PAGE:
Most reading for the purpose of taking in information is remedial — don’tcha think? After all, if you already know a subject, why read about it again?
By the time a man gets to be my age, the scope of his sense of cultural literacy should encompass the essential facts regarding the lives and places in history of figures such as George Washington and Abraham Lincoln, information that falls into the Wait Wait… Don’t Tell Me! quiz question category “Things you should have learned in school if you’d been paying attention.”
So why do they publish new biographies of Washington and Lincoln, guys we all learned about in grade school, that are written for and sold mostly to adults? Is it because we never heard of them? Or because we need to know more?
For several years my personal reading has slanted heavily toward a great deal of material about United States history, cruising along in a sequence that has been informed by my provoked curiosity. In the process I’ve filled in gaps — chasms, really — in my knowledge base, coming to understand important events and personages from this nation’s history that I should have absorbed long ago, but — well, I didn’t, so what can I say? But now I’m not so much of an ignoramus as I was formerly.
Happily convenient to my reading program has been the availability of two recent one-volume biographies, one each about George Washington and Abraham Lincoln, which I read one after the other. Somehow, in my nearly sixty-eight years of life I had missed studying much about either one. It’s true that I was forced to read a biography of George Washington in eighth grade and write a book report on it, but all I remembered from the experience was that Washington didn’t chop down a cherry tree and confess it to his father when confronted — but was nonetheless exemplary as an honest man of integrity; and he didn’t throw a silver dollar across the Potomac, which would have been a waste of money — but he once demonstrated arm strength that suggests he likely would have been able to nail a runner at home plate from the center field fence in Huston’s Minute Maid Park with one throw. All of which is more than I knew about Abraham Lincoln.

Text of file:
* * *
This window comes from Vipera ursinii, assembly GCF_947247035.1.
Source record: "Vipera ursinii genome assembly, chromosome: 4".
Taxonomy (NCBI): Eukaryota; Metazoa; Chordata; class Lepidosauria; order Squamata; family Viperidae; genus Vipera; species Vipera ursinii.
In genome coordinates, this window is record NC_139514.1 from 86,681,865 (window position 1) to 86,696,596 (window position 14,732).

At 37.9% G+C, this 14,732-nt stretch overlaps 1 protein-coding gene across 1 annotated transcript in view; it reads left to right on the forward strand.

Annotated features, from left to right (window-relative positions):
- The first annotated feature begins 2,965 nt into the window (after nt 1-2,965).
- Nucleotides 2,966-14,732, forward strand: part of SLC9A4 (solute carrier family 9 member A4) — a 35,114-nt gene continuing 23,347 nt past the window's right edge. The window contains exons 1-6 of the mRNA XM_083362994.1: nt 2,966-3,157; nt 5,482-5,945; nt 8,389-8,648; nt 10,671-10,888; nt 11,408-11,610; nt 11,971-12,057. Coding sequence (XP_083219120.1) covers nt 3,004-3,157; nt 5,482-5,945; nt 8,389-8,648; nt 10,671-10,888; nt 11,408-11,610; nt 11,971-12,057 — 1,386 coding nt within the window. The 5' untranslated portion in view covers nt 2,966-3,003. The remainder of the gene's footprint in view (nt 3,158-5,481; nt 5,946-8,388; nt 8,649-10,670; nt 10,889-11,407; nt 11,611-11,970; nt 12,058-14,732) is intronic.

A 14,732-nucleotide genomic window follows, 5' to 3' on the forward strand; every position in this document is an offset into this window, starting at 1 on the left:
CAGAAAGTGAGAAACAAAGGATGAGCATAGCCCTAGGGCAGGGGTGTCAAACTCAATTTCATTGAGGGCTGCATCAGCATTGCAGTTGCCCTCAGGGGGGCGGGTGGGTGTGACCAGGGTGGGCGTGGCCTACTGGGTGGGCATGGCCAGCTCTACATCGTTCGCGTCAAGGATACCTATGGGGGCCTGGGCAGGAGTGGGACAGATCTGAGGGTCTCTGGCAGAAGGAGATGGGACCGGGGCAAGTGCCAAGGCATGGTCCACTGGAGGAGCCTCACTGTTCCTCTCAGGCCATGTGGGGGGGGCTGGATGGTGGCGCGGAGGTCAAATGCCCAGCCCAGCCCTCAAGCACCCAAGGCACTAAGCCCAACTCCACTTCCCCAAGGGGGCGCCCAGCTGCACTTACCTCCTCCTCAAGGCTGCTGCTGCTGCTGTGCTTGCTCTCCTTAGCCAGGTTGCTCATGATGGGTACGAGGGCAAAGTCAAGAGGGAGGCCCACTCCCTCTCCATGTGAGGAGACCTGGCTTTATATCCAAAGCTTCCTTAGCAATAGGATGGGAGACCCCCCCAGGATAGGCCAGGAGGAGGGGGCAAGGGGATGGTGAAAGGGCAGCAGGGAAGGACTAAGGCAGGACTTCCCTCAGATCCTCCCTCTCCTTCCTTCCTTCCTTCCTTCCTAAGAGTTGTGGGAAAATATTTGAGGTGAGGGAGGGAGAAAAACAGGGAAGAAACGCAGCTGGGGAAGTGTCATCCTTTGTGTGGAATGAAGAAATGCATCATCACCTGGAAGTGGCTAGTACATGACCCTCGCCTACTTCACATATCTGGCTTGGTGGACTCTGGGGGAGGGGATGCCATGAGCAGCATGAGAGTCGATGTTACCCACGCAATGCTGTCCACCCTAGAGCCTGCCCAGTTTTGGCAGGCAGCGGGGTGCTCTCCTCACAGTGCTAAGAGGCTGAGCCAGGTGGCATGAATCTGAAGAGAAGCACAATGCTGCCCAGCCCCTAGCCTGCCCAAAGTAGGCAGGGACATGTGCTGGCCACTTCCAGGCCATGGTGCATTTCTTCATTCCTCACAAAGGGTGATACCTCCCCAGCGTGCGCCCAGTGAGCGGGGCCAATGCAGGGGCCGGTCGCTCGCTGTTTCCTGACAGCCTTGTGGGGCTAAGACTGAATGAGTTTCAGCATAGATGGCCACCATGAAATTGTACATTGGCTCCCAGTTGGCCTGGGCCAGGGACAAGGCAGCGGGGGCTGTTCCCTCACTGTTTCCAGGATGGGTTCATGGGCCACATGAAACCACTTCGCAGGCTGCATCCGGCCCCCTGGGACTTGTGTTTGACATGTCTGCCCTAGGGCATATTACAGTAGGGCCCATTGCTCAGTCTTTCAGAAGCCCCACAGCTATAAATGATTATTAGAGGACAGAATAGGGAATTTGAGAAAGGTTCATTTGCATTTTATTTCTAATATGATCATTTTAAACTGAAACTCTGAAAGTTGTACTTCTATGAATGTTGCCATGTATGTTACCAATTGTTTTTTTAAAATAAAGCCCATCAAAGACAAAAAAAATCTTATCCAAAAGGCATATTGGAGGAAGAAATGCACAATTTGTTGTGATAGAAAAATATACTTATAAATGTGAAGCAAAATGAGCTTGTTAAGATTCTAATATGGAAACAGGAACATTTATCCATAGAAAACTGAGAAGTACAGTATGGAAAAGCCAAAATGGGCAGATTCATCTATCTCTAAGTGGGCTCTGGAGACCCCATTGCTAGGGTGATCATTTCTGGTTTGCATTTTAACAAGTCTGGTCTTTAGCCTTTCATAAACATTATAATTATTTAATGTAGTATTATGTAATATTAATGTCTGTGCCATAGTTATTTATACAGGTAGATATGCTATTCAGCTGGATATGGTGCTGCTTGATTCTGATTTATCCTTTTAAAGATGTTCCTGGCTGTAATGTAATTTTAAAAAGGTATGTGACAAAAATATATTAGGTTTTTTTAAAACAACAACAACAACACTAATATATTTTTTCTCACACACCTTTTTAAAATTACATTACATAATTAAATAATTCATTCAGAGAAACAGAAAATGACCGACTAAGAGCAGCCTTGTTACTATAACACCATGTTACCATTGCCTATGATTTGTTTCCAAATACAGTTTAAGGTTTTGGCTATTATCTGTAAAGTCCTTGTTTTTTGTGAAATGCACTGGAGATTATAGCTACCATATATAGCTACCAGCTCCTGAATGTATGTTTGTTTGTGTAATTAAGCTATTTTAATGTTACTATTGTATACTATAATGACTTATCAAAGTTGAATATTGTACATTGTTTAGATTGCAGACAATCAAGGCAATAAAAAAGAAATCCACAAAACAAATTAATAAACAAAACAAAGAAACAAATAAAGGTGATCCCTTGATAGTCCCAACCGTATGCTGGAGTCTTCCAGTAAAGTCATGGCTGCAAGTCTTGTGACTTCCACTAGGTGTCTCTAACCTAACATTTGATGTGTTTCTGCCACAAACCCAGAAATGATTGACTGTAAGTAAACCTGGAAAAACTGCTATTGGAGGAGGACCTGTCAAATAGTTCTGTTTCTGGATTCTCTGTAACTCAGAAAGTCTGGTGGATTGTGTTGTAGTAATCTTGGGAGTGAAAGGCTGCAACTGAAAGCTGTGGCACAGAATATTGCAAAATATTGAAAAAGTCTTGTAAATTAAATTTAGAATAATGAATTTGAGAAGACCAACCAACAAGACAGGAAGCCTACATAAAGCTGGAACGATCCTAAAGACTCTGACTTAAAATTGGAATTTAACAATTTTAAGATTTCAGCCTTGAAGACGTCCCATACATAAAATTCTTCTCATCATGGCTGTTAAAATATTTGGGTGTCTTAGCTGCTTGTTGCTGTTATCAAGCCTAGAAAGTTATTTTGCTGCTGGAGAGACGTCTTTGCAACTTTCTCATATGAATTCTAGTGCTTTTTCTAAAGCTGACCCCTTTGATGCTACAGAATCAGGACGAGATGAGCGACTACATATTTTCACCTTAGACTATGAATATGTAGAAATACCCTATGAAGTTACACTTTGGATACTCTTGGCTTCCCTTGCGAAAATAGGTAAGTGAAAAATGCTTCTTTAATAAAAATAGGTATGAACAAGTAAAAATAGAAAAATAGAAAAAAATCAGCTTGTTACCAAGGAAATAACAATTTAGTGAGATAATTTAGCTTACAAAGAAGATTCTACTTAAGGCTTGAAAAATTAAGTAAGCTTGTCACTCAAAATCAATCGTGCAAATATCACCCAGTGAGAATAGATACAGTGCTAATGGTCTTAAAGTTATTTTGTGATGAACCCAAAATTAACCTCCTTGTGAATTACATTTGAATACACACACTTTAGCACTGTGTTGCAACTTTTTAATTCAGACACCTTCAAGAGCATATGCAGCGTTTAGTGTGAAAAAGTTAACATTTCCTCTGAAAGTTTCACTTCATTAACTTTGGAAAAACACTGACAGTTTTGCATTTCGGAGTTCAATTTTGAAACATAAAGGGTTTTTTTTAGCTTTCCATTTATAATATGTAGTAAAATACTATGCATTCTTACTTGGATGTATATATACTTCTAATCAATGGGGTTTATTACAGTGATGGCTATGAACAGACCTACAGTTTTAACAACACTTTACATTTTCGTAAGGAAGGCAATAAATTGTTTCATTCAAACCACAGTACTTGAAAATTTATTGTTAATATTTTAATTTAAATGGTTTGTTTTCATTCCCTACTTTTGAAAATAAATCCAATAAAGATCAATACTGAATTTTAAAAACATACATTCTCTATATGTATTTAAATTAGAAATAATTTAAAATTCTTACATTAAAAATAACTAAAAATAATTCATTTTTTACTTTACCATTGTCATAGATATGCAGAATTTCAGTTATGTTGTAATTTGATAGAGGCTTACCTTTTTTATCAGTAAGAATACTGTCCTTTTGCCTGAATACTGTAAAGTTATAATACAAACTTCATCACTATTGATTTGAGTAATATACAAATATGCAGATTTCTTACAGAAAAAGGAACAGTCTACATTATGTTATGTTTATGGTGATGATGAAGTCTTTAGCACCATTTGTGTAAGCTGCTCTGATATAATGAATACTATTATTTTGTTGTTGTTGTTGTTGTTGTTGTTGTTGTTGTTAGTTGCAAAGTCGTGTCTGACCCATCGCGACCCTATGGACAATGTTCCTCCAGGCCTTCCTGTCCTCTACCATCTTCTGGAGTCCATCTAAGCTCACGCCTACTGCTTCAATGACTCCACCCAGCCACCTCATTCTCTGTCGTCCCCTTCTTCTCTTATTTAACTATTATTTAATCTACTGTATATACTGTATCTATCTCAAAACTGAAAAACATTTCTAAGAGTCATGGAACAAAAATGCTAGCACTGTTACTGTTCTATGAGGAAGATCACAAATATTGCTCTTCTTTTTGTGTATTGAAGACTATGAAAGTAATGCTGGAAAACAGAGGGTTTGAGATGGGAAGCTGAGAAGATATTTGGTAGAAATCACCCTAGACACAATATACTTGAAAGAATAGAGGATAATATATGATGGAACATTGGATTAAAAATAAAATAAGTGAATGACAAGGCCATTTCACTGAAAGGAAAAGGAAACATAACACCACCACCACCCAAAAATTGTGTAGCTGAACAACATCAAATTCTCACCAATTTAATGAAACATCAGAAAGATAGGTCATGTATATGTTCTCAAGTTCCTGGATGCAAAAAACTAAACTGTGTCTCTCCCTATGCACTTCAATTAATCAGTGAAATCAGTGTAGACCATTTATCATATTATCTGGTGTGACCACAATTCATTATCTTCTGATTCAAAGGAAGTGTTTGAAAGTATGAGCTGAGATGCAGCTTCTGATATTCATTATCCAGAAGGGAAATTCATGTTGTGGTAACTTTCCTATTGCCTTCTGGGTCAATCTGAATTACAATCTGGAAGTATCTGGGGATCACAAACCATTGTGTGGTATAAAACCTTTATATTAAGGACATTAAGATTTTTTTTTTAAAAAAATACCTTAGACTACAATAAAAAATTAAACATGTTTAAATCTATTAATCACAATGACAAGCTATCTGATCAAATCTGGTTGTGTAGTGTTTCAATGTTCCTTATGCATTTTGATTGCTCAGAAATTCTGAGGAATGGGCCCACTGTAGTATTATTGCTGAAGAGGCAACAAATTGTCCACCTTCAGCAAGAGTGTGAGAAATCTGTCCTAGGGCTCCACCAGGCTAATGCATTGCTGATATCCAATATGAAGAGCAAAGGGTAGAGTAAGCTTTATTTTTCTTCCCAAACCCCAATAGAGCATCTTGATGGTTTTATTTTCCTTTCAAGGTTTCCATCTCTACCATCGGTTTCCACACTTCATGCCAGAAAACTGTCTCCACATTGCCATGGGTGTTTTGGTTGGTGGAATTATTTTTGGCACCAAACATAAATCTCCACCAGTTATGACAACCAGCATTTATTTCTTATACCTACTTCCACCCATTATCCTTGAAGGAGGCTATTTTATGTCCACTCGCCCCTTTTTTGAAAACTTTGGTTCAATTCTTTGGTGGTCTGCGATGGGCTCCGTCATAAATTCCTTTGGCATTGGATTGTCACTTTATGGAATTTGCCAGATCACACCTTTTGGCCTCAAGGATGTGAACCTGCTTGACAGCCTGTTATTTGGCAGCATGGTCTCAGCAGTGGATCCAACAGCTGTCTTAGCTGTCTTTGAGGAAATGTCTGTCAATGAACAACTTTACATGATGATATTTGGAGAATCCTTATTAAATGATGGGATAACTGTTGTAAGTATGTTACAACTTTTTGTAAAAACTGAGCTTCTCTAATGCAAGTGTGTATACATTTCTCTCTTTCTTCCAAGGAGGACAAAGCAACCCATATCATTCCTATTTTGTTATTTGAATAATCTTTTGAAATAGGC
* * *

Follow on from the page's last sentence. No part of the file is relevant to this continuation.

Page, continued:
Washington: A Life by Ron Chernow is more than merely informative. As a recent recipient of a Pulitzer Prize (shortly after I finished reading it), it’s been recognized by highfalutin types inclined to give awards for that sort of thing as being an outstanding piece of historical writing. I would be ill-equipped to disagree.
The reputation of George Washington the man needs no more approbation from me than it has already received from history. (Whoever that is.) Let us make allowance for his being a leading rebel against the established order of his time; a slaveowner; a presider over hangings; and the hands-on leader of masses of men engaged in wholesale slaughter, whose personal engagement and ferocity makes John Rambo look like a girlie man. If we acknowledge these realities as acceptable behavior for the time and circumstances under which Washington lived, then added to all the other things he accomplished it would be hard to deny that Washington was one of the most notable and highly accomplished men in world history.